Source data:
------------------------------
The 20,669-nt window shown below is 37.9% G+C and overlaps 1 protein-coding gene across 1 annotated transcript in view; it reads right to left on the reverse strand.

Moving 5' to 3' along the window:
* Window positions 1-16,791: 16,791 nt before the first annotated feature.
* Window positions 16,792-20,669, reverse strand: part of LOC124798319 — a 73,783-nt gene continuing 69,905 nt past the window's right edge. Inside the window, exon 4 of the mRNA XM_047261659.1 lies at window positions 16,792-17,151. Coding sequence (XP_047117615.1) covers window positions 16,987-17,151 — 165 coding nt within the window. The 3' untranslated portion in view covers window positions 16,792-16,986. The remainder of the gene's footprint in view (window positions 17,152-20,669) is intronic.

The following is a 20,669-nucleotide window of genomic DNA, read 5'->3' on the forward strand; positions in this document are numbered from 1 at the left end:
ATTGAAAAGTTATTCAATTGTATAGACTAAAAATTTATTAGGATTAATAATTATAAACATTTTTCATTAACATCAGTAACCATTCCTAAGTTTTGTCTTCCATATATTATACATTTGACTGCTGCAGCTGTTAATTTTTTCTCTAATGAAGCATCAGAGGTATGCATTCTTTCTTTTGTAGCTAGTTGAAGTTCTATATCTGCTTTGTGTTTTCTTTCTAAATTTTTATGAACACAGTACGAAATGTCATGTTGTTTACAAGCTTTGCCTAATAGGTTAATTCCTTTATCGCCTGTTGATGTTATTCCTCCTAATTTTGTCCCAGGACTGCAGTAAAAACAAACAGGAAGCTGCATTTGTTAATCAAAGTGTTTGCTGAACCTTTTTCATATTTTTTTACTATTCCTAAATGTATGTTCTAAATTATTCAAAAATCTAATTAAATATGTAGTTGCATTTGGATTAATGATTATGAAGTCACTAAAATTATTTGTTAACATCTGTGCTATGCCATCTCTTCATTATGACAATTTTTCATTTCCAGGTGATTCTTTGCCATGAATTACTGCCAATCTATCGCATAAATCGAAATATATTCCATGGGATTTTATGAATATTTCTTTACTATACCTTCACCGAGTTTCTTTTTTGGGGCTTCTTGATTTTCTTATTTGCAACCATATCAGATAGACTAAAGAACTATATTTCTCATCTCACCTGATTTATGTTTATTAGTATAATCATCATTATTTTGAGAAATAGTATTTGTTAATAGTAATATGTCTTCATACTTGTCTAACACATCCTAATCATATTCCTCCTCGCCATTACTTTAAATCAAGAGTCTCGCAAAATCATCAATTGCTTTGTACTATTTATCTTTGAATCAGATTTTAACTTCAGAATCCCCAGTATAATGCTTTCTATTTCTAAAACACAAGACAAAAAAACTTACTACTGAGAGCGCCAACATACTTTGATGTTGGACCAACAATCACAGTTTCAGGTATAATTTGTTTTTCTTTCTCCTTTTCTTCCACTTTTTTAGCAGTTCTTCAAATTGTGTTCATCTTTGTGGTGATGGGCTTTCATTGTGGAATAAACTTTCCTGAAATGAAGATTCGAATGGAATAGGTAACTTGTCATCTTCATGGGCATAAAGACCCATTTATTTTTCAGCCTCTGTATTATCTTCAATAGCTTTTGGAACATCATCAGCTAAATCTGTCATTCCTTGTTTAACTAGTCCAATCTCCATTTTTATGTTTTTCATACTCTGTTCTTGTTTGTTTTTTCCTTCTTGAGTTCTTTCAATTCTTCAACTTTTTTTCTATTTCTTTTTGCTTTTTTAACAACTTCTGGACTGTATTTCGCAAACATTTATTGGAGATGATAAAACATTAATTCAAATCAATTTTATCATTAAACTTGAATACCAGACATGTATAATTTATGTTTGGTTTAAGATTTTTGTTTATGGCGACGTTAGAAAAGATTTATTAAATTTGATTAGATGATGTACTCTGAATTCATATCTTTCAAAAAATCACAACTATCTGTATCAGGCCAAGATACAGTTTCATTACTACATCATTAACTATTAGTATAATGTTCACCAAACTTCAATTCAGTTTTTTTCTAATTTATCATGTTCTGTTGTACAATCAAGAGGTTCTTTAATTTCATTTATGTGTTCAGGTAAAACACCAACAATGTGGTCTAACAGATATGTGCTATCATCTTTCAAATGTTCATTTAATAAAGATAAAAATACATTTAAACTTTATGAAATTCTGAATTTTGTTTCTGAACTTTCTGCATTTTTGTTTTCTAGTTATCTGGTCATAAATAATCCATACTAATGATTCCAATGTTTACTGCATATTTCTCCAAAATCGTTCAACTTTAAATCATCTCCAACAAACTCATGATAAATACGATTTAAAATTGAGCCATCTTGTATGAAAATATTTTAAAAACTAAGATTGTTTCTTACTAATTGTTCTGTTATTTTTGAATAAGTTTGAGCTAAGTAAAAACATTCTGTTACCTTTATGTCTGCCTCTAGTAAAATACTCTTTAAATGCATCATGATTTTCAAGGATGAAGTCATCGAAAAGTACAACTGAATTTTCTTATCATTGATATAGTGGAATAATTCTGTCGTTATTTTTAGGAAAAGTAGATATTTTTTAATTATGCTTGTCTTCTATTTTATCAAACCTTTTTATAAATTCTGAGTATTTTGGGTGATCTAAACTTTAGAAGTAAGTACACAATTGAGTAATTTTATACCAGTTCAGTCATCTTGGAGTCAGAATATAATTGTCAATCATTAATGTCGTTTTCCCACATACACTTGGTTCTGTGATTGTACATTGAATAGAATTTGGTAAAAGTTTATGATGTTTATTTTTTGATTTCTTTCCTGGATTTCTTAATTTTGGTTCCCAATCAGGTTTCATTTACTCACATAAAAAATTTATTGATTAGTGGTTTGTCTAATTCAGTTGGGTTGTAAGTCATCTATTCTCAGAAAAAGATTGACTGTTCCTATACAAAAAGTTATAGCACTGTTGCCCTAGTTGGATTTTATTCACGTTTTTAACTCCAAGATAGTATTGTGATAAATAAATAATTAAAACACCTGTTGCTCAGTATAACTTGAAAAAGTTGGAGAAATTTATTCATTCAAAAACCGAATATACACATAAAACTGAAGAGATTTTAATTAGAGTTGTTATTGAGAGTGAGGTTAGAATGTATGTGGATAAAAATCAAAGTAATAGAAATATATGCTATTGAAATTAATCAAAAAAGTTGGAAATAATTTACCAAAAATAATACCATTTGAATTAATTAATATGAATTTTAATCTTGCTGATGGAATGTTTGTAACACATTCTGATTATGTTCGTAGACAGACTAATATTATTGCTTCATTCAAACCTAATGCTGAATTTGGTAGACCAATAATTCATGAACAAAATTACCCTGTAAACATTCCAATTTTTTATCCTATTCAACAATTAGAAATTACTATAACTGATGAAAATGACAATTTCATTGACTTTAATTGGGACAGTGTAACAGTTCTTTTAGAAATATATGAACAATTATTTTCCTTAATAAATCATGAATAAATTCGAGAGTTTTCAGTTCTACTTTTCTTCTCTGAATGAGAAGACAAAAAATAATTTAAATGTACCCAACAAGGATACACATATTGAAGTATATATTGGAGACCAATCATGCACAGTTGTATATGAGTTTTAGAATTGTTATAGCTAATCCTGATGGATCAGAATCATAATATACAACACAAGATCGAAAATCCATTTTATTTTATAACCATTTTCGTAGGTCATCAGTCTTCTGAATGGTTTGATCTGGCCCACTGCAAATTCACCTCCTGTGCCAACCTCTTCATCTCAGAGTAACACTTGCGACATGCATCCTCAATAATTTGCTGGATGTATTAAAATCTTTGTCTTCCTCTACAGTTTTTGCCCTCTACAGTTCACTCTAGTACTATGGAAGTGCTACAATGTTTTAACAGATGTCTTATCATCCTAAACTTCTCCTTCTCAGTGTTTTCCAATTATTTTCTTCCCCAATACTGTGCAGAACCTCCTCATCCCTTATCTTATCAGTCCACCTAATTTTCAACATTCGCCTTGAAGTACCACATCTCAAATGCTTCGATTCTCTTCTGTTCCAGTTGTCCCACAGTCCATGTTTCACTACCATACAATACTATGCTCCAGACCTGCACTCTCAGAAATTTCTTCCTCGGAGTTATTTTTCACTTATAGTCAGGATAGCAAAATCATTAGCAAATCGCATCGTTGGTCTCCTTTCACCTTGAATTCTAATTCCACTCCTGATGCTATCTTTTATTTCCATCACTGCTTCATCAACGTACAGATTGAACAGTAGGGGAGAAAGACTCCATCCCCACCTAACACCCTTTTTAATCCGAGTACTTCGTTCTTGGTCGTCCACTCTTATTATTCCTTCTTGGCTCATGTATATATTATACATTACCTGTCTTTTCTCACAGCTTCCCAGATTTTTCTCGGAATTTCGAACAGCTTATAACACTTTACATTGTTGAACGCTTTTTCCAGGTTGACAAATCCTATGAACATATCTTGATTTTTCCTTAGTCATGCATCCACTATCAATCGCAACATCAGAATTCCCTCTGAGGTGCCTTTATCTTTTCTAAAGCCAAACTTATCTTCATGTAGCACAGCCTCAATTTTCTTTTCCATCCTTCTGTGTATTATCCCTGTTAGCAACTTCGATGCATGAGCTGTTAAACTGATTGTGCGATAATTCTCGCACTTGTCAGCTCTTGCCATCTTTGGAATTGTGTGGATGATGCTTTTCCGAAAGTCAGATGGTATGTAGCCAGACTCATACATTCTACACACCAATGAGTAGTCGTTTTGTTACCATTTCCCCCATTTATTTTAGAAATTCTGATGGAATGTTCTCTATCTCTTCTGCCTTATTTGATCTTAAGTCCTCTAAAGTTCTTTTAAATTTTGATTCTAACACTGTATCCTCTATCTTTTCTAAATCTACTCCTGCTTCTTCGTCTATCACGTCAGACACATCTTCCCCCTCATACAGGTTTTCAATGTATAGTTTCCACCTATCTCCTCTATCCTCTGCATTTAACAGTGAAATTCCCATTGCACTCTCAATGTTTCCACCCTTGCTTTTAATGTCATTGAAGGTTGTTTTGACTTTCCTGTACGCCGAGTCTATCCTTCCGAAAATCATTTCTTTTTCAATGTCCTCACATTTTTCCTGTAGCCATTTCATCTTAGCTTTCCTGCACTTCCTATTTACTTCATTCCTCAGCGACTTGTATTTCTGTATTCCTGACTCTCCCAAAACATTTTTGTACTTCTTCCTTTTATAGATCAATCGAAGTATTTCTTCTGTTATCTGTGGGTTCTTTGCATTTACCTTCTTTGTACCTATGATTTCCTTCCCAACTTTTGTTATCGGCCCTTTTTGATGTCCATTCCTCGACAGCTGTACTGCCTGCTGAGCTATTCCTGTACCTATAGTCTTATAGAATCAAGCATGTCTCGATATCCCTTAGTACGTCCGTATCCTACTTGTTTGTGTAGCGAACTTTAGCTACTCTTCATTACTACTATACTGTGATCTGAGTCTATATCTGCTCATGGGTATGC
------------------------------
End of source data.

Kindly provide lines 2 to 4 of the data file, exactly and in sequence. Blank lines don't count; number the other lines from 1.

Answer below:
Moving 5' to 3' along the window:
* Window positions 1-16,791: 16,791 nt before the first annotated feature.
* Window positions 16,792-20,669, reverse strand: part of LOC124798319 — a 73,783-nt gene continuing 69,905 nt past the window's right edge. Inside the window, exon 4 of the mRNA XM_047261659.1 lies at window positions 16,792-17,151. Coding sequence (XP_047117615.1) covers window positions 16,987-17,151 — 165 coding nt within the window. The 3' untranslated portion in view covers window positions 16,792-16,986. The remainder of the gene's footprint in view (window positions 17,152-20,669) is intronic.